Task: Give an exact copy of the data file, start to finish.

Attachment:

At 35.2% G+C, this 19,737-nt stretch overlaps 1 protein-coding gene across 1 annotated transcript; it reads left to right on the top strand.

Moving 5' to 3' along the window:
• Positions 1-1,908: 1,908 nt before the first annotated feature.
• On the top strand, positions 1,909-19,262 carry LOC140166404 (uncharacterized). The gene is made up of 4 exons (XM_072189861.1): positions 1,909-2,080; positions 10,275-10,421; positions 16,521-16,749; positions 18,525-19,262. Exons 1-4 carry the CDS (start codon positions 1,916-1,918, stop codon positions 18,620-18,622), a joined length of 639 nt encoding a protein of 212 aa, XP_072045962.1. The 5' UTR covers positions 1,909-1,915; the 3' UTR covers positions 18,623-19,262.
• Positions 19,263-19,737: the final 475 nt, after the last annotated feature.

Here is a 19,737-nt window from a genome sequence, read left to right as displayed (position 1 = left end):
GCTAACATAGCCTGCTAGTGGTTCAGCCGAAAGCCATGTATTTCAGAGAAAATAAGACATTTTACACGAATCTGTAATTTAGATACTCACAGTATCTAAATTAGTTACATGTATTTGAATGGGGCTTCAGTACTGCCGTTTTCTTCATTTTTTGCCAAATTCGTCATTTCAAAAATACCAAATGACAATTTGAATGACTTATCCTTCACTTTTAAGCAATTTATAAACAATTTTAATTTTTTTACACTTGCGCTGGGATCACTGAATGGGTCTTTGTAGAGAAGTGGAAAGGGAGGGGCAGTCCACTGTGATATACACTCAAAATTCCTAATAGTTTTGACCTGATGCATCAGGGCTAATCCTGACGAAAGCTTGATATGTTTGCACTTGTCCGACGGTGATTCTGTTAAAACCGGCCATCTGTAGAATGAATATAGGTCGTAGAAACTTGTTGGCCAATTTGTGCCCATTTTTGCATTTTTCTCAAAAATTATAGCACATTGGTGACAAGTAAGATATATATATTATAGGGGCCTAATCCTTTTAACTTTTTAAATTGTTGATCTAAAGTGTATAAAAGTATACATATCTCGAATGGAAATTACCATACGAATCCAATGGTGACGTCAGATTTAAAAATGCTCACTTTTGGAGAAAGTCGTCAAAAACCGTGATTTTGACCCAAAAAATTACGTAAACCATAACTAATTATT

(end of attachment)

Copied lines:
At 35.2% G+C, this 19,737-nt stretch overlaps 1 protein-coding gene across 1 annotated transcript; it reads left to right on the top strand.

Moving 5' to 3' along the window:
• Positions 1-1,908: 1,908 nt before the first annotated feature.
• On the top strand, positions 1,909-19,262 carry LOC140166404 (uncharacterized). The gene is made up of 4 exons (XM_072189861.1): positions 1,909-2,080; positions 10,275-10,421; positions 16,521-16,749; positions 18,525-19,262. Exons 1-4 carry the CDS (start codon positions 1,916-1,918, stop codon positions 18,620-18,622), a joined length of 639 nt encoding a protein of 212 aa, XP_072045962.1. The 5' UTR covers positions 1,909-1,915; the 3' UTR covers positions 18,623-19,262.
• Positions 19,263-19,737: the final 475 nt, after the last annotated feature.

Here is a 19,737-nt window from a genome sequence, read left to right as displayed (position 1 = left end):
GCTAACATAGCCTGCTAGTGGTTCAGCCGAAAGCCATGTATTTCAGAGAAAATAAGACATTTTACACGAATCTGTAATTTAGATACTCACAGTATCTAAATTAGTTACATGTATTTGAATGGGGCTTCAGTACTGCCGTTTTCTTCATTTTTTGCCAAATTCGTCATTTCAAAAATACCAAATGACAATTTGAATGACTTATCCTTCACTTTTAAGCAATTTATAAACAATTTTAATTTTTTTACACTTGCGCTGGGATCACTGAATGGGTCTTTGTAGAGAAGTGGAAAGGGAGGGGCAGTCCACTGTGATATACACTCAAAATTCCTAATAGTTTTGACCTGATGCATCAGGGCTAATCCTGACGAAAGCTTGATATGTTTGCACTTGTCCGACGGTGATTCTGTTAAAACCGGCCATCTGTAGAATGAATATAGGTCGTAGAAACTTGTTGGCCAATTTGTGCCCATTTTTGCATTTTTCTCAAAAATTATAGCACATTGGTGACAAGTAAGATATATATATTATAGGGGCCTAATCCTTTTAACTTTTTAAATTGTTGATCTAAAGTGTATAAAAGTATACATATCTCGAATGGAAATTACCATACGAATCCAATGGTGACGTCAGATTTAAAAATGCTCACTTTTGGAGAAAGTCGTCAAAAACCGTGATTTTGACCCAAAAAATTACGTAAACCATAACTAATTATT